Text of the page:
Yellow “State Law” signs have been mounted directly above all “Slower Traffic Keep Right” signs already in place on applicable multilane highways. A total of 550 of the new “State Law” signs were produced at a cost of $8,300, ARDOT spokesman Danny Straessle said. The signs include 350 12” x 48” signs costing $16.60 each and 200 12” x 36” costing $12.45 apiece, he said. “The additional signs we’re adding are to remind drivers it’s a state law and not merely a suggestion for courteous driving,” Straessle said. Arkansas Code 27-51-301 states that motor vehicles shall not be operated continuously in the left lane of a multilane roadway whenever it impedes the flow of other traffic. The law was passed by the Legislature in 2013. An ARDOT promotional campaign reminds motorists to “Be Polite, Keep Right.” It explains that impeding the flow of traffic by continuously driving in the left lane is a violation of Arkansas law. Slower traffic should keep right and allow passing vehicles use of the left lane.
ON THE COVER - Legislative and business officials watch on March 12 as Gov. Asa Hutchinson signs the comprehensive highway funding plan. Good Roads board member Shannon Newton, far right, was a key leader in moving the measure through the Legislature. (Photo Courtesy of the Governor’s Office) Spring 2019 | Good Roads Foundation 5
A FAMILY PRIORITY
‘It’s Very Important to Us That Our Highways Are Safe and Easy to Travel’ By Bill Paddack Between the daily commute and weekend trips, families often spend a lot of time on highways. And that means they value safe, well-maintained roads. That’s certainly the case for Amanda and Keith Hoelzeman of Maumelle. She’s director of media relations at the University of Central Arkansas at Conway, and he’s a partner in a marketing consultancy. They have two sons, Miles, 4 and Henry, 18 months. We asked Amanda about their driving habits – mornings find her heading one way and him another – and why they consider safe roads to be essential.
Amanda Hoelzeman buckles son, Miles, into his carseat.
Photo by Bill Paddack
Good Roads: Why do good highways and safety mean a lot to you and your family?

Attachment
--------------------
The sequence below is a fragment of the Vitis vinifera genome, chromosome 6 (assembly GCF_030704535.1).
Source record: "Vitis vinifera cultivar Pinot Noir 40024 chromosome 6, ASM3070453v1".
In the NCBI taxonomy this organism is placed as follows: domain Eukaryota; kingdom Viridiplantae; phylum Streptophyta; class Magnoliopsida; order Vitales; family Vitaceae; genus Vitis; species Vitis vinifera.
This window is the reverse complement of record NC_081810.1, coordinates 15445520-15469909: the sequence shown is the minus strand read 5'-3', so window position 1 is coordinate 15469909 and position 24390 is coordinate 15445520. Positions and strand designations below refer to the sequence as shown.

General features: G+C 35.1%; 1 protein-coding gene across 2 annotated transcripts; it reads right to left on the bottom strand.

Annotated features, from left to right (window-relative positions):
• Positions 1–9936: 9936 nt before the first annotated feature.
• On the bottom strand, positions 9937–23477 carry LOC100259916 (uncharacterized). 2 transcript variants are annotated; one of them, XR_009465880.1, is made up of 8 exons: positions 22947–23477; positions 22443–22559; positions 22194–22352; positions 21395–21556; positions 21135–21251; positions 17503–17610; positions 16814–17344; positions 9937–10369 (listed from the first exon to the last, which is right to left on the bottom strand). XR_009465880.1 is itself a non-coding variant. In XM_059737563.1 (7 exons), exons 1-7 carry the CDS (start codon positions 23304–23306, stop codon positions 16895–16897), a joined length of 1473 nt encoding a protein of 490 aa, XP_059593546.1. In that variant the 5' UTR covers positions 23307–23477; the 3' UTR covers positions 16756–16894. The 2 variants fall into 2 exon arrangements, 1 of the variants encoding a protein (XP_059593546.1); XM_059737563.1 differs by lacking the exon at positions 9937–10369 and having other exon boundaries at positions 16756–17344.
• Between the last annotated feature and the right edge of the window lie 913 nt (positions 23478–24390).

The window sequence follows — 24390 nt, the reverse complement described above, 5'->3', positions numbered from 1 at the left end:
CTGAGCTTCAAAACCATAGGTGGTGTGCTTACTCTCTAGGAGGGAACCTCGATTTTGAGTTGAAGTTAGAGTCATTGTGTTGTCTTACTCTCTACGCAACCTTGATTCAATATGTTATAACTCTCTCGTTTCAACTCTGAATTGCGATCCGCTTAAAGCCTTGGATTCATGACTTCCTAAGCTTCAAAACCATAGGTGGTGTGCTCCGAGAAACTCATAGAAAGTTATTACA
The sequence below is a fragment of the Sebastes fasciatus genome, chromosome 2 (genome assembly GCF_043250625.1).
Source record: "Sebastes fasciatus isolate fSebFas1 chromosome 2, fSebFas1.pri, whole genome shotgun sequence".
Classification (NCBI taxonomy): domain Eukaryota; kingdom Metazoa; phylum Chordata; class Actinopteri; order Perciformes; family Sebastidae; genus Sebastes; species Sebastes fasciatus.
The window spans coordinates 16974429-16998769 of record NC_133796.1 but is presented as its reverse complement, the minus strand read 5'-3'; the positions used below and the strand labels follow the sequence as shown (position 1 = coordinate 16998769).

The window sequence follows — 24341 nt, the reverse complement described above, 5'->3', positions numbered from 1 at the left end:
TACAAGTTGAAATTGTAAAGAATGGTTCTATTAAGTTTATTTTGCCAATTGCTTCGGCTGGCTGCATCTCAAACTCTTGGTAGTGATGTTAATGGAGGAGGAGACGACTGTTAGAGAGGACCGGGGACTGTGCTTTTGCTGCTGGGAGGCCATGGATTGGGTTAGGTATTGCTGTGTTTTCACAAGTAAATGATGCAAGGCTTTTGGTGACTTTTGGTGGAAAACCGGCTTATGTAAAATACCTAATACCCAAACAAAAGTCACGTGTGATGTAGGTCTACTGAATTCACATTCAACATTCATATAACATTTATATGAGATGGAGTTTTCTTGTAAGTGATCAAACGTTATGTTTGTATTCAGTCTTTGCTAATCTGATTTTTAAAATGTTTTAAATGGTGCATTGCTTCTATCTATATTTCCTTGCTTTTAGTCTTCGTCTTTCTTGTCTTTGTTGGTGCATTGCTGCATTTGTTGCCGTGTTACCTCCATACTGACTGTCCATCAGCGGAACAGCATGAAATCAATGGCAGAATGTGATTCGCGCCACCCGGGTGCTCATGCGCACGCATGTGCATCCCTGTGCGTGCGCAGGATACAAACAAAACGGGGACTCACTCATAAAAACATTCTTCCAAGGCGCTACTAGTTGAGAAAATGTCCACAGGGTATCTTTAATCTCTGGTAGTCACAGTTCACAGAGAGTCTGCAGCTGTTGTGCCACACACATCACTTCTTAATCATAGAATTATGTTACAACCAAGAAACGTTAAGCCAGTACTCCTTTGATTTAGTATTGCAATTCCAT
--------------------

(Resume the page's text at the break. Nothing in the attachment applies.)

GR: What are your driving habits? How have they changed?
Amanda Hoelzeman: From our home, Keith and I each have a half-hour commute to work and to our kids’ school. In addition, my family lives in South Arkansas, and Keith’s family lives in Morrilton and in Northwest Arkansas. We travel the state’s highways and interstates on a daily basis, often covering a lot of distance on the weekends to see family. Since we spend so much time in the car, with our kids almost always in tow, it’s very important to us that our highways are safe and easy to travel. The widening of U.S. Highway 167 from just south of Little Rock almost to El Dorado has been especially nice and has made our travels much less stressful and much safer. Our family’s safety is our top priority, so having good roads means more to us than I can even express.
AH: For many years, I commuted to downtown Little Rock each day, which was never easy. The traffic over the Arkansas River Bridge on Interstate 30 was always snarled and congested. Now, each morning I drive from Maumelle up Interstate 40 to the University of Central Arkansas in Conway. In the six months I’ve been making the drive, I’ve never encountered traffic snags or delays. It’s been a welcome change. I’ve come to enjoy the quiet time in the mornings before I get to campus. I’m able to catch up on my podcasts (true crime is my favorite) and get my thoughts together before I start another full day in the President’s Office at UCA. Some mornings, the drive is especially beautiful, too. Right around the county line, between Pulaski and Faulkner, there’s a long straight stretch of the interstate with pasture
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Q&A on each side. Some mornings the fog settles over these open fields or over Lake Conway, and it is simply breathtaking. Any parent will tell you that sometimes, on the weekend, you just have to get out of the house and go for a drive. The kids are screaming and refusing to nap and you desperately need a change of scenery. On these days, we like to drive north of Conway up Highway 65, through Pickles Gap, Greenbrier and Damascus until we get to Rabbit Ridge Farms, just outside of Bee Branch. Rabbit Ridge raises free-range cattle, hogs and chickens, and they serve breakfast on some Saturdays. Even when they’re not serving breakfast, you can buy frozen meat from the store. We regularly take the short road trip. It’s a beautiful drive, the kids get a nap and get to see farm animals, and we get a much-needed breather. Find out more at rabbitridgefarm.net. We also occasionally drive to the Flippin/Mountain Home area to see old friends from college. We take Highway 65 to Highway 27 to Highway 14, which is a very scenic stretch that meanders past bluffs and cliffs and over the Buffalo River. I will also say that I think it’s easier to notice the changing of the seasons as you travel the interstate. When you see so much foliage at once, it’s easier to see the subtle, but collective budding of leaves and blooms at the beginning of spring and the slowly changing colors of leaves as fall approaches. This is something that makes my commute especially rewarding.